Weird Science: America Today = Less Sex + More Fat. Have We Just Stopped Trying?

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Weird Science: America Today = Less Sex + More Fat. Have We Just Stopped Trying?

This Week in Weird Science: We go All-American and learn Americans aren’t having sex. They’re eating too much bacon and drinking far too much soda. And, as a country, we’ve fully accepted our fatness—yes, science has backed America’s “fat acceptance.”


Americans aren’t having sex as much as their parents and grandparents.

Think you’re getting more ass than your parents ever did? Well, we’ve got some bad news, you probably aren’t.

A new study published in the journal Archives of Sexual Behavior reports that American adults just aren’t boning like they did in the 1990s, having nine fewer encounters per year than older generations. This drop also spans across age, gender, race, region, education level and work status. Basically, where the 1990s brought prominence to the “bump and grind,” today’s generation would much rather be bad and boujee, according to an anthropological analysis by Migos.

Though the results of the study suggest the reduction of sexual frequency is due to “the increasing number of individuals without a steady or marital partner,” because you can’t have sex without a partner—though, right hands may beg to differ—and “a decline in sexual frequency among those with partners (both married and unmarried).”

Using data from the General Social Survey from 1989-2014, adults from 1989-1994 had sex, on average, 60 to 62 times a year. Among today’s adults, that number has dropped to less than 53 times per year—about once a week. Perhaps more alarming, though, is that married couples have sex less frequently than never-married individuals, with 55 times a year to 59 times a year, respectively.

The report didn’t test any specific reasons for as to why this decline has happened, but the researchers behind the study suggest that the decline may be related to fatigue from working longer hours and the growing number of entertainment alternatives, which means “Netflix and chill” may literally be Netflix and chill, without any further connotation.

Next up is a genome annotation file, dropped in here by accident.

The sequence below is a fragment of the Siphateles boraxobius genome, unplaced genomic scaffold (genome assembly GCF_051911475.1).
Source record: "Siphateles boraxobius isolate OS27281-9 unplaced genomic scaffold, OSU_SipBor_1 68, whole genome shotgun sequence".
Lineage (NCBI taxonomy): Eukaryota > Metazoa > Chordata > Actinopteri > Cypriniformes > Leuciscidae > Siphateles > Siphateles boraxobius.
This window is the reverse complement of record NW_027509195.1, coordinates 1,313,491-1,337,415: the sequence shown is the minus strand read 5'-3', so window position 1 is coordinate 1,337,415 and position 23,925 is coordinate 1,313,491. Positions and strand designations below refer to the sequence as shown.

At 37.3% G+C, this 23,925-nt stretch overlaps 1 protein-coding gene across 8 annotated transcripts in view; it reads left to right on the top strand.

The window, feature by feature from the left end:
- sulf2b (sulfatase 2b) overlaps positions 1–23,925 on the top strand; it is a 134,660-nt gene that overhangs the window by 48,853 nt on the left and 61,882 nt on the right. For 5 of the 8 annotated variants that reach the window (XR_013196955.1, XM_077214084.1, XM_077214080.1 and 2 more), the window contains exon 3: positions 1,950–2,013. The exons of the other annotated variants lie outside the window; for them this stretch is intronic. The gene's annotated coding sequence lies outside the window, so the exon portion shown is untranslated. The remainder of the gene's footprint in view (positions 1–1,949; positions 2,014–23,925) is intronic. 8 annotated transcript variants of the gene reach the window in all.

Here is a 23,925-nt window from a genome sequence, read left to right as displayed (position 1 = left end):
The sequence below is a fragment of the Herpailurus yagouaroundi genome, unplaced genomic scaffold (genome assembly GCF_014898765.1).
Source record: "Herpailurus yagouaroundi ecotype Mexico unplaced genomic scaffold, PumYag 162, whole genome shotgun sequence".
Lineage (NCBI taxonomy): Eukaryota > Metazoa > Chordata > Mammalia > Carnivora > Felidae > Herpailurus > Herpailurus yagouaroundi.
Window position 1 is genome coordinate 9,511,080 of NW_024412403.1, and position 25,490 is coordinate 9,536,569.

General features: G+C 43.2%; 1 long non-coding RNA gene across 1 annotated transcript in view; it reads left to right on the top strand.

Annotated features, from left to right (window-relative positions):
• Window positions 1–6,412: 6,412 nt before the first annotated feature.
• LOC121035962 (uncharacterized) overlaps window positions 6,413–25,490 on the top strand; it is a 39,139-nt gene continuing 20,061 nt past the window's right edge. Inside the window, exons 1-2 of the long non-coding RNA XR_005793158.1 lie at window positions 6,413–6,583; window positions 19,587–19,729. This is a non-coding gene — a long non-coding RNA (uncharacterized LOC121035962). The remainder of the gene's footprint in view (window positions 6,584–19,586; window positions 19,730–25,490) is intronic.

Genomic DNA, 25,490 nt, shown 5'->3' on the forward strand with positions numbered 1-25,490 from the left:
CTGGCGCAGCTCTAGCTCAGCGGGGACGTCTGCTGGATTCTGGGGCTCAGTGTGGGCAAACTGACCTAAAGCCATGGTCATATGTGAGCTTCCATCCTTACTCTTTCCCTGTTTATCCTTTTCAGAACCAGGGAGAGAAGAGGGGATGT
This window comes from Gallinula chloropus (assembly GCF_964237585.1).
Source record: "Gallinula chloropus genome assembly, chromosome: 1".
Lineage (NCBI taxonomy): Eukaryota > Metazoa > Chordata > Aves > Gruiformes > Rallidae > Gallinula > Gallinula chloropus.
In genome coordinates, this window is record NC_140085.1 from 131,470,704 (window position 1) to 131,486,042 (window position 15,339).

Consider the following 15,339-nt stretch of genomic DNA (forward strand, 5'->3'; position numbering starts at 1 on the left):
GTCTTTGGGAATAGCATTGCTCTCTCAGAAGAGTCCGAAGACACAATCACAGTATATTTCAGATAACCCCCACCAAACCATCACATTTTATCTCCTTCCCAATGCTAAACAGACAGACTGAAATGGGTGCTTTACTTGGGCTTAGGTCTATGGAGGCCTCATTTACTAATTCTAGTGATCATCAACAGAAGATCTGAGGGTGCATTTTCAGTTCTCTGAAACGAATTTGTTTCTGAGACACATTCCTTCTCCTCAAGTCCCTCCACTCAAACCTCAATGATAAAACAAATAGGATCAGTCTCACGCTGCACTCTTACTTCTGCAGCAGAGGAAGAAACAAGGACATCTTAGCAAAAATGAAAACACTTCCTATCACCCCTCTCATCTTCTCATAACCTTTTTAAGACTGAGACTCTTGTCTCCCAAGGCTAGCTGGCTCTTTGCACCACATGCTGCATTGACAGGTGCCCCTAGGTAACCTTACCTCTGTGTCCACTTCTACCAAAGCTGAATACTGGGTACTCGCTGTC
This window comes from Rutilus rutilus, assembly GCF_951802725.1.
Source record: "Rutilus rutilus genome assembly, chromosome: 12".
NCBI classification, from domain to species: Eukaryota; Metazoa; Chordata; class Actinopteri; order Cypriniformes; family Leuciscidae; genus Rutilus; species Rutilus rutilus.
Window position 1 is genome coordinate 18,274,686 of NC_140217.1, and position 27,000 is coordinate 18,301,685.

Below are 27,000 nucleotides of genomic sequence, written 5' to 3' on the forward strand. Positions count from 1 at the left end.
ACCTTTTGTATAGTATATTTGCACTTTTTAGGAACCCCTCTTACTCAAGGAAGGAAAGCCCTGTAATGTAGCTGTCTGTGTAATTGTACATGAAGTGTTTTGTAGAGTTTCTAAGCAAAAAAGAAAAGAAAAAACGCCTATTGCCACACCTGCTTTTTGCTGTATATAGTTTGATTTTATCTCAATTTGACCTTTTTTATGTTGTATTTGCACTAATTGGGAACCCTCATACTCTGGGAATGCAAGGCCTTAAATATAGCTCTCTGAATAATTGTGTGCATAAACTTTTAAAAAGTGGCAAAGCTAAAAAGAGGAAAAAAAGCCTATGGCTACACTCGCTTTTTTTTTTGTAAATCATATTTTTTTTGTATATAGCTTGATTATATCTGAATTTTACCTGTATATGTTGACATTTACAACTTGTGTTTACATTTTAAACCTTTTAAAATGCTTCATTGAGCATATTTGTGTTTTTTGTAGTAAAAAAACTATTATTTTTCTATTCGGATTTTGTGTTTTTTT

Oh, and you know the generation least likely to “Netflix and chill?” That generation, those born in the 1930s have, overwhelmingly, the most sex of any other adult demographic on the list. Maybe instead of “Netflix and chill” it should be “Sign of the Beefcarver and Werther’s.”


Americans have accepted their fatness.

Americans have reached the fifth stage of weight loss, acceptance … acceptance that they’ll probably never lose those extra pounds and acceptance that a diet of bacon is really fucking delicious and obesity’s okay as long as you’re happy.

The results of a recent study published in the Journal of the American Medical Association found that overweight Americans have, for the most part, stopped trying to lose weight and that obesity rates are continuing to climb. The researchers think “fat acceptance” and repeated failed efforts to lose weight as possible reasons for this new, unhealthy trend.

“Socially accepted normal body weight is shifting toward heavier weight. As more people around us are getting heavier, we simply believe we are fine, and no need to do anything with it,” said lead author Dr. Jian Zhang, a public health researcher at Georgia Southern University.

The team analyzed two decades’ worth of U.S. government health surveys of more than 27,000 adults aged 20 to 59. The earliest surveys from 1988 found that roughly half of the adult participants were overweight. By 2014, that number was a whopping 65 percent.

What’s deemed a socially acceptable body weight has shifted throughout the years, and today, it may be the heaviest it’s ever been. Dr. Zhang notes that the positive side to fat acceptance is that people feel less ridiculed about their weight. That said, “fat acceptance” can quickly lead to diabetes, heart disease, cancer and a significantly shorter life.


Americans eat too much bacon, drink too much soda, need more nuts.

Somebody should remind Americans that “bacon” and “soda” aren’t applicable substitutes for nuts and fruits on the food pyramid because, according to a study published in the Journal of the American Medical Association, far too many Americans are dying from heart disease, strokes and diabetes caused by these foods.

The researchers analyzed 700,000 deaths in 2012 related to heart disease, strokes and diabetes along with a collection of national health surveys that asked Americans about their eating habits. Needless to say, the study concluded that Americans aren’t eating enough nuts and seeds, healthy seafood like salmon and sardines, fruits and veggies, and whole grains. And they’re consuming an excessive amount of “bad” salty foods: processed meats like bacon, bologna, and hot dogs; red meat; and sugary soft drinks. Just these “bad foods” contributed to 45 percent of those 700,000 deaths in 2012.

This study, though it sounds like yet another attack on the American diet, echoes the benefits of healthy eating—literally, the better you eat, the longer you’ll live—and even outlines what a regular “healthy diet” looks like.

Is this too intimidating?

Good Foods:
-Fruits: 3 servings of fruit daily (no, a single grape is not a serving)
-Vegetables: 2 cups cooked (4 cups raw) veggies every day
-Whole grains: 2 to 3 servings daily
-Nuts/seeds: 5 1-ounce servings per week
-Seafood: 8 ounces weekly

Bad Foods:
-Processed meat: None
-Sugary drinks: Zilch
-Salt: 2,000 milligrams daily (about a teaspoon)
-Red meat: 1 serving weekly

Top photo by Kim Ahlström CC BY 2.0

Tommy Burson is a travel writer, part-time hitchhiker, and he’s currently trying to imitate Where in the World is Carmen San Diego but with more sunscreen and jorts.

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